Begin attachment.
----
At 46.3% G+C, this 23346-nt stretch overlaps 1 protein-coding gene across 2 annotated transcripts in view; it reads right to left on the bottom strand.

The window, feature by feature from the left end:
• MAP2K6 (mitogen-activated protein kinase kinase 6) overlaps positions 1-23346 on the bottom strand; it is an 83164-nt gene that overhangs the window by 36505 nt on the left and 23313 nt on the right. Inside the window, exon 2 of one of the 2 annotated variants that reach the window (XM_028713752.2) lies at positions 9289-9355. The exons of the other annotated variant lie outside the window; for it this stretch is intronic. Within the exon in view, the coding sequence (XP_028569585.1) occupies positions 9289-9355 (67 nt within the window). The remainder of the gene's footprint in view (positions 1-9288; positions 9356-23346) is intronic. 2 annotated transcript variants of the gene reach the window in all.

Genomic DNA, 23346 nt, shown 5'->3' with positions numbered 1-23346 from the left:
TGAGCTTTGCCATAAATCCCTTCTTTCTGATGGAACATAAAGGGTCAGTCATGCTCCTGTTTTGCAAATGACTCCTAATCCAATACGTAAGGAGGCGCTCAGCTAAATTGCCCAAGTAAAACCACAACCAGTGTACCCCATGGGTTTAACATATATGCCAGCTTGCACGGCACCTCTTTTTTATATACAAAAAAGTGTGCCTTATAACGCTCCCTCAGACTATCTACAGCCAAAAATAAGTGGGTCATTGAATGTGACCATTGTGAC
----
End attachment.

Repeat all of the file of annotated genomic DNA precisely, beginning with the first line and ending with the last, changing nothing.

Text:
At 46.3% G+C, this 23346-nt stretch overlaps 1 protein-coding gene across 2 annotated transcripts in view; it reads right to left on the bottom strand.

The window, feature by feature from the left end:
• MAP2K6 (mitogen-activated protein kinase kinase 6) overlaps positions 1-23346 on the bottom strand; it is an 83164-nt gene that overhangs the window by 36505 nt on the left and 23313 nt on the right. Inside the window, exon 2 of one of the 2 annotated variants that reach the window (XM_028713752.2) lies at positions 9289-9355. The exons of the other annotated variant lie outside the window; for it this stretch is intronic. Within the exon in view, the coding sequence (XP_028569585.1) occupies positions 9289-9355 (67 nt within the window). The remainder of the gene's footprint in view (positions 1-9288; positions 9356-23346) is intronic. 2 annotated transcript variants of the gene reach the window in all.

Genomic DNA, 23346 nt, shown 5'->3' with positions numbered 1-23346 from the left:
TGAGCTTTGCCATAAATCCCTTCTTTCTGATGGAACATAAAGGGTCAGTCATGCTCCTGTTTTGCAAATGACTCCTAATCCAATACGTAAGGAGGCGCTCAGCTAAATTGCCCAAGTAAAACCACAACCAGTGTACCCCATGGGTTTAACATATATGCCAGCTTGCACGGCACCTCTTTTTTATATACAAAAAAGTGTGCCTTATAACGCTCCCTCAGACTATCTACAGCCAAAAATAAGTGGGTCATTGAATGTGACCATTGTGAC